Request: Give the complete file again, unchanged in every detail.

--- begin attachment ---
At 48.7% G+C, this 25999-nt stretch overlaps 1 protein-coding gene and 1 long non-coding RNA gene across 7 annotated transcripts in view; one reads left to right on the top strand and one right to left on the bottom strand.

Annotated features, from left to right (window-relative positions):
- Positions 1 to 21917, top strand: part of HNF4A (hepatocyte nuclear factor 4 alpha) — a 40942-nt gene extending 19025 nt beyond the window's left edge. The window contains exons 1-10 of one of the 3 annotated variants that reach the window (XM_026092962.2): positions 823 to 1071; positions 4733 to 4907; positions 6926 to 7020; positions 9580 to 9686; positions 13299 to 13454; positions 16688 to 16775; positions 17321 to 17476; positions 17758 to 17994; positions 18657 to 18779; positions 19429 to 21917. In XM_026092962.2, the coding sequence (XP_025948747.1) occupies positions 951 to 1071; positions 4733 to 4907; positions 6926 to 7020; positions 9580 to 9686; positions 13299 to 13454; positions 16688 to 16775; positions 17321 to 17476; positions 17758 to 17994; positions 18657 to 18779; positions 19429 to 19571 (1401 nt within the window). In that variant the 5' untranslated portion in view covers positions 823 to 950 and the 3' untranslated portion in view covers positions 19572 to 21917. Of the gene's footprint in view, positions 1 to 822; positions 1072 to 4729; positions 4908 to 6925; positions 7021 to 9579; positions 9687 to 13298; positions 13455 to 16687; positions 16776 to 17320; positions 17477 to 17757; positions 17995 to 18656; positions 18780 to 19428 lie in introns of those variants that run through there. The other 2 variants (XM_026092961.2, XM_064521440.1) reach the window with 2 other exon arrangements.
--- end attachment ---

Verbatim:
At 48.7% G+C, this 25999-nt stretch overlaps 1 protein-coding gene and 1 long non-coding RNA gene across 7 annotated transcripts in view; one reads left to right on the top strand and one right to left on the bottom strand.

Annotated features, from left to right (window-relative positions):
- Positions 1 to 21917, top strand: part of HNF4A (hepatocyte nuclear factor 4 alpha) — a 40942-nt gene extending 19025 nt beyond the window's left edge. The window contains exons 1-10 of one of the 3 annotated variants that reach the window (XM_026092962.2): positions 823 to 1071; positions 4733 to 4907; positions 6926 to 7020; positions 9580 to 9686; positions 13299 to 13454; positions 16688 to 16775; positions 17321 to 17476; positions 17758 to 17994; positions 18657 to 18779; positions 19429 to 21917. In XM_026092962.2, the coding sequence (XP_025948747.1) occupies positions 951 to 1071; positions 4733 to 4907; positions 6926 to 7020; positions 9580 to 9686; positions 13299 to 13454; positions 16688 to 16775; positions 17321 to 17476; positions 17758 to 17994; positions 18657 to 18779; positions 19429 to 19571 (1401 nt within the window). In that variant the 5' untranslated portion in view covers positions 823 to 950 and the 3' untranslated portion in view covers positions 19572 to 21917. Of the gene's footprint in view, positions 1 to 822; positions 1072 to 4729; positions 4908 to 6925; positions 7021 to 9579; positions 9687 to 13298; positions 13455 to 16687; positions 16776 to 17320; positions 17477 to 17757; positions 17995 to 18656; positions 18780 to 19428 lie in introns of those variants that run through there. The other 2 variants (XM_026092961.2, XM_064521440.1) reach the window with 2 other exon arrangements.